Federal and non-Federal lands in the Santa Rosa and San Jacinto 
Mountains. The Bureau of Land Management (BLM) is a Cooperating Agency 
in this planning process and will use this EIR/EIS to make decisions on 
BLM-administered public lands pertaining to trail use in the Santa Rosa 
and San Jacinto Mountains. These proposals constitute activity 
(implementation) level actions in furtherance of the California Desert 
Conservation Area Plan (1980), as amended, and the Santa Rosa and San 
Jacinto Mountains National Monument Management Plan (2004). The BLM 
will issue a separate record of decision regarding non-motorized 
recreation activities on public lands.

DATES: The 30-day waiting period will end on May 22, 2006. Written 
comments must be received on or before this date.

ADDRESSES: Comments should be sent to Mr. James Bartel, Field 
Supervisor, Fish and Wildlife Service, Carlsbad Fish and Wildlife 
Office, 6010 Hidden Valley Road, Carlsbad, California 92011; facsimile 
(760) 431-9624.

FOR FURTHER INFORMATION CONTACT: (1) Jim Sullivan, Director of 
Environmental Resources, CVAG, 73710 Fred Waring Drive, Room 119, Palm 
Desert, CA 92260, (760) 346-1127; or, (2) Ms. Therese O'Rourke,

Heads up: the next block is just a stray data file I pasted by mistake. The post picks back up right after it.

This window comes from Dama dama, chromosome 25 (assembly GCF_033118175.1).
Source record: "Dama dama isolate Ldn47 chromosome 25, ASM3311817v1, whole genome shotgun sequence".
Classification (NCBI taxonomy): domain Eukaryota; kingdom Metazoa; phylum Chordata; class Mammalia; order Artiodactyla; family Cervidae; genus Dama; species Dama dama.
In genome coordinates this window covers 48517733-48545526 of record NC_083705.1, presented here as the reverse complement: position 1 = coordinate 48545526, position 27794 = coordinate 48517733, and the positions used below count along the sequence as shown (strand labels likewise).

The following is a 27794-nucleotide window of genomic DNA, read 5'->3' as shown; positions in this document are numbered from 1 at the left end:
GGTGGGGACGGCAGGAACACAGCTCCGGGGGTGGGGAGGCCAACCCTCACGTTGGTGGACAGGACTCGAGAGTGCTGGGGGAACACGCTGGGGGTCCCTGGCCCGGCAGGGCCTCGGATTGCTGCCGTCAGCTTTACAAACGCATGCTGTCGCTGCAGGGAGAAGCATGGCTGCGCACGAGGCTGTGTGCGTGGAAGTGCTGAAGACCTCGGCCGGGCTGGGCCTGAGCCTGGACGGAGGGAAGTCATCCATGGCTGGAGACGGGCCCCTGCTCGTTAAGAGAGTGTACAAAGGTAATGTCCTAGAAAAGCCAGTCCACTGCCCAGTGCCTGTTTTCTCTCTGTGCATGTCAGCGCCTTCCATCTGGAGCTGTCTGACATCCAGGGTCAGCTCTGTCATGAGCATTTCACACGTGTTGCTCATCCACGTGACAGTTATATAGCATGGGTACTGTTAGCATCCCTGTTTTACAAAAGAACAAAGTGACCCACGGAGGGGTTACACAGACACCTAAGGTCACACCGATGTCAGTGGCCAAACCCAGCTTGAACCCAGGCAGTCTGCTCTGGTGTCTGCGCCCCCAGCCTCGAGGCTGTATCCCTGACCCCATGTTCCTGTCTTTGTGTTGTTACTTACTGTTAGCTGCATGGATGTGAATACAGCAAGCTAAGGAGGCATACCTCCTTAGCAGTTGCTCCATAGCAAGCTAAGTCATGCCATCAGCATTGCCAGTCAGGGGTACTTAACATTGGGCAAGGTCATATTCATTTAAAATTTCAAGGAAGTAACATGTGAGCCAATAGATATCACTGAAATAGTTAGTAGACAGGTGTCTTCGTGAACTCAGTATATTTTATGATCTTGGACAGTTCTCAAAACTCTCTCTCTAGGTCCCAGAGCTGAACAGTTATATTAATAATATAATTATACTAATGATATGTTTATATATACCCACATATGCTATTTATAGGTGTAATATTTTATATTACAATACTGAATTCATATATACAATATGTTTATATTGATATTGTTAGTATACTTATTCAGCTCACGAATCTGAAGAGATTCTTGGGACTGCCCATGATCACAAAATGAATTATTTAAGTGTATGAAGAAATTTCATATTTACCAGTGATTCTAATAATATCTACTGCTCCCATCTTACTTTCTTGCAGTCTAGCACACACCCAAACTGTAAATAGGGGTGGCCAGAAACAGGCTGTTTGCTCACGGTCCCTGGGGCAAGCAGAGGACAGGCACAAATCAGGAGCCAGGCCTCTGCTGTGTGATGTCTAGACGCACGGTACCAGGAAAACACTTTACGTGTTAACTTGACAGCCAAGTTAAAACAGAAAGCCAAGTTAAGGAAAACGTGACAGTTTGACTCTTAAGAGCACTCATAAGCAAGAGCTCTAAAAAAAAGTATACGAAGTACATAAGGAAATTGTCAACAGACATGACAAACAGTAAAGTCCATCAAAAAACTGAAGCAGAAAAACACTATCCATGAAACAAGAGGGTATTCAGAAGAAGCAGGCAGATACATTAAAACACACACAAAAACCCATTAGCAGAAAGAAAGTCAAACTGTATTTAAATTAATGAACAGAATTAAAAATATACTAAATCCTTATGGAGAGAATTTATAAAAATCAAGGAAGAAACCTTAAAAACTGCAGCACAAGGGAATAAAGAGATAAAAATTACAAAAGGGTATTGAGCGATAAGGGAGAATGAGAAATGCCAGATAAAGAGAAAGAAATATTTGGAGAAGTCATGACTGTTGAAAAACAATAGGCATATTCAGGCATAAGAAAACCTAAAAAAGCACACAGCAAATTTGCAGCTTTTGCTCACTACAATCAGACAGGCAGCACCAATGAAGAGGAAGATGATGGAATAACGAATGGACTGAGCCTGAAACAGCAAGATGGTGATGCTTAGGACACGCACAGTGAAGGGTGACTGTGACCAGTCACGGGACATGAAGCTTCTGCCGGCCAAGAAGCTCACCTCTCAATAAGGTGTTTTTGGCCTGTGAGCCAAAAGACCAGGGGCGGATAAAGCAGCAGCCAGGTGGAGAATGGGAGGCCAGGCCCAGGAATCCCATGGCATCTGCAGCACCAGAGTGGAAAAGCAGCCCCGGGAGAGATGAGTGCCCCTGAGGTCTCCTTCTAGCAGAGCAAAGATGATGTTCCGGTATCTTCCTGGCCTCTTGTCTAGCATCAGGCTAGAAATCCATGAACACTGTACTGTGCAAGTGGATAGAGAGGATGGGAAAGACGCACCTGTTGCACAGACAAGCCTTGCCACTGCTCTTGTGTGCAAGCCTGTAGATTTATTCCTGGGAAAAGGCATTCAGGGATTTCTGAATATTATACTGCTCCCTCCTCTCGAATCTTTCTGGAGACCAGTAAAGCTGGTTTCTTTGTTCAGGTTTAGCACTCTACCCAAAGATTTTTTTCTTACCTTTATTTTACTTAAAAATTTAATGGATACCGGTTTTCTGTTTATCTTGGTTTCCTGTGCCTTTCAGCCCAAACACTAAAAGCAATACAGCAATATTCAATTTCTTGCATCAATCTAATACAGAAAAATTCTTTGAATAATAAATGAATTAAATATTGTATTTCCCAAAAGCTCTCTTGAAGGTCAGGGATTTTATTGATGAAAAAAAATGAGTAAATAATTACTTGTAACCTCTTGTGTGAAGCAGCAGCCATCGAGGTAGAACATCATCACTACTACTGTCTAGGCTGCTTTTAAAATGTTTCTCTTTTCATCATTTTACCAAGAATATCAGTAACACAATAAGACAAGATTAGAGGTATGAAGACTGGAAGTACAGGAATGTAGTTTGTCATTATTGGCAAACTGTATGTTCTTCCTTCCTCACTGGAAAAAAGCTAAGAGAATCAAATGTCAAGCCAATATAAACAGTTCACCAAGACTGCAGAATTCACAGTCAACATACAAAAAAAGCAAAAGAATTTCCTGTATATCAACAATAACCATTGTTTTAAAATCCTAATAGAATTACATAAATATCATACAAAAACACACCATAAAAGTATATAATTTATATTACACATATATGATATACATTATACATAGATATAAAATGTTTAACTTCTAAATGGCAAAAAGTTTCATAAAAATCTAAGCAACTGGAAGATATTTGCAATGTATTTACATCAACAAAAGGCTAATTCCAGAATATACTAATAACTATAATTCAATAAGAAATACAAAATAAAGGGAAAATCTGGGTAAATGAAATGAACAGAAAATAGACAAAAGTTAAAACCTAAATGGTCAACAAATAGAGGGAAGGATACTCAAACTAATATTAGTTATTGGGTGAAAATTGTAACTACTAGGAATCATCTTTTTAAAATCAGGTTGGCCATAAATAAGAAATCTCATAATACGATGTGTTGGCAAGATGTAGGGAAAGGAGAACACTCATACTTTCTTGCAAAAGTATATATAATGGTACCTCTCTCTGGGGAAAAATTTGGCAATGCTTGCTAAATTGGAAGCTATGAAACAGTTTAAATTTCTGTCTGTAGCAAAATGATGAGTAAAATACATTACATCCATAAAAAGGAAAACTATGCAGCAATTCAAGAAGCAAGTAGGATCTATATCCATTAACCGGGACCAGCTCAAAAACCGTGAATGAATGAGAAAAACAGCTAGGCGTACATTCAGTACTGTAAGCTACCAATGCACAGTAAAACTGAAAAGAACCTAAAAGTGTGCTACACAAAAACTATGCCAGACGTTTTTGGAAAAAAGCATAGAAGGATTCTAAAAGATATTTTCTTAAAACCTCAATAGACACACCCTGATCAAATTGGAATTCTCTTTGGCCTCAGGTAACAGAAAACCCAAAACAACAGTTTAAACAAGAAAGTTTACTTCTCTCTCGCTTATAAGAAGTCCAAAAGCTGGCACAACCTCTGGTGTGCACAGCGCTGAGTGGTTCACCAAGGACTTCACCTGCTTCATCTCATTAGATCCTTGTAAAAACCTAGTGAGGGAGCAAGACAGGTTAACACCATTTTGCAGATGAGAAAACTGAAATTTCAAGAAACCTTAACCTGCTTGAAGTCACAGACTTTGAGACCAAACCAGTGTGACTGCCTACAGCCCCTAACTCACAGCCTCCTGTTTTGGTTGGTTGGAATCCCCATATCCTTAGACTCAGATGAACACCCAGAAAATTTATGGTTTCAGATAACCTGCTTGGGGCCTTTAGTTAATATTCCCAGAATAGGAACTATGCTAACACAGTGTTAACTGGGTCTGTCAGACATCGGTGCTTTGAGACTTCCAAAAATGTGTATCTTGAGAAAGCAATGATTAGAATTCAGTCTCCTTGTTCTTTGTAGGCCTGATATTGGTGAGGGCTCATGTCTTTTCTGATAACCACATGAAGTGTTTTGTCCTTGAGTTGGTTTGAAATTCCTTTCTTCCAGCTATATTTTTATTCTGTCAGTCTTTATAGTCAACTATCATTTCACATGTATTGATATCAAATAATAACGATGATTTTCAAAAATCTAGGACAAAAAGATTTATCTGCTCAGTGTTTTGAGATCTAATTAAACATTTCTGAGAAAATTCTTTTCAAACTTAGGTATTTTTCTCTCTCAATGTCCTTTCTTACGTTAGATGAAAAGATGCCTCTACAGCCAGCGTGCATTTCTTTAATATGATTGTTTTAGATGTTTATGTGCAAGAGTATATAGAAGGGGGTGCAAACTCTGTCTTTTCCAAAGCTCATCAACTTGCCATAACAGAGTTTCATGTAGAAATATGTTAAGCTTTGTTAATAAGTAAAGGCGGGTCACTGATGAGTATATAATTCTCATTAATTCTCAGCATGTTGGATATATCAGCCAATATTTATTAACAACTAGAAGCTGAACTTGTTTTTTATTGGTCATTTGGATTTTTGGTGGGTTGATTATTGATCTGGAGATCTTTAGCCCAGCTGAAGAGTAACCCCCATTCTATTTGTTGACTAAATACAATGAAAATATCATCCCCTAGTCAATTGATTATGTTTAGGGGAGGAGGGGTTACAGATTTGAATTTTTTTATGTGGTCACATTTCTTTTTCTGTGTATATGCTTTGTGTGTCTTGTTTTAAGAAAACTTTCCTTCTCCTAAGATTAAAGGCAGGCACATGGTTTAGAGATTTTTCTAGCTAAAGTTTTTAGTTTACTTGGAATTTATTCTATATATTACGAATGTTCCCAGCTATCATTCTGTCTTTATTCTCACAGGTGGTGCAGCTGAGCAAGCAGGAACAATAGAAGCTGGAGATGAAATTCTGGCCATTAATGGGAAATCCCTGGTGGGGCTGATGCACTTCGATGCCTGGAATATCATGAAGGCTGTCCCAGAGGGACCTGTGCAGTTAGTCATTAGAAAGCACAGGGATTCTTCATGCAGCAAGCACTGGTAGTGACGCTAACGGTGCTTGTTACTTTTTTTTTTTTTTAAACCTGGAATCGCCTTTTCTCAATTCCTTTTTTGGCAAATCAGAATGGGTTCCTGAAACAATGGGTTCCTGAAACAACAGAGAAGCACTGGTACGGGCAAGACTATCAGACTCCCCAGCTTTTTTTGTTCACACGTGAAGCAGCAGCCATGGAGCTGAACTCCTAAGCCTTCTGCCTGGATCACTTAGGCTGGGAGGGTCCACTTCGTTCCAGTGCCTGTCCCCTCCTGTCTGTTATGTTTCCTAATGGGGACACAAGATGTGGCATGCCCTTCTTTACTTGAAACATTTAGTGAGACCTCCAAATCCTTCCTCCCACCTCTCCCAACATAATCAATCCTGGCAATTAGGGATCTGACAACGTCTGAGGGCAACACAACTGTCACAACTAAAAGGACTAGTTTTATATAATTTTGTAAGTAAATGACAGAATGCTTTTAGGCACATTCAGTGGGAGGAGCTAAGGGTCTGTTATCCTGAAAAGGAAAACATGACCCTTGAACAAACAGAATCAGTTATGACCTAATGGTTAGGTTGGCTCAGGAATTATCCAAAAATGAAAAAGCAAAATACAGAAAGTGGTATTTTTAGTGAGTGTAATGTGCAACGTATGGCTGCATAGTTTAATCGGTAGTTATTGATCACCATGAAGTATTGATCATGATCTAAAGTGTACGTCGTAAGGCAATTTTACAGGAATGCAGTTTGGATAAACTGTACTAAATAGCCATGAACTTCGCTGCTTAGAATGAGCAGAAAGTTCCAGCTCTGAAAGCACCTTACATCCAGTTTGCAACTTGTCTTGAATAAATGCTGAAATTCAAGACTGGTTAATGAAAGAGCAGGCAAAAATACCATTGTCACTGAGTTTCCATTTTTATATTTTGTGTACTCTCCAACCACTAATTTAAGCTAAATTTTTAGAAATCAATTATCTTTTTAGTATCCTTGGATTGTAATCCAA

Assistant Field Supervisor, 6010 Hidden Valley Road, Carlsbad, 
California 92011, (760) 431-9440.


Availability of Documents

    Copies of the Plan, Implementation Agreement, and Final EIR/EIS are 
available for public review, by appointment, during regular business 
hours, at the Carlsbad Fish and Wildlife Office and at the CVAG office 
    The documents can also be viewed on the World Wide Web at http://www.cvmshcp.org.
 Copies are also available for viewing in each of the 

Applicant cities, in public libraries, the Riverside County Planning 
Departments, as follows:
    (1) Riverside County Planning Department: 4080 Lemon Street, 9th 
Floor Riverside, California 92502.
    (2) Riverside County Planning: 82675 Hwy 111, Room 209, Indio, 
California 92201.

[[Page 20720]]

    (3) U.S. Bureau of Land Management: 690 Garnet Avenue, North Palm 
Springs, California 92258.
    (4) City of Palm Springs: 3200 E. Tahquitz Canyon Way, Palm 
Springs, California 92262.
    (5) City of Cathedral City: 68-700 Avenida Lalo Guerrero, Cathedral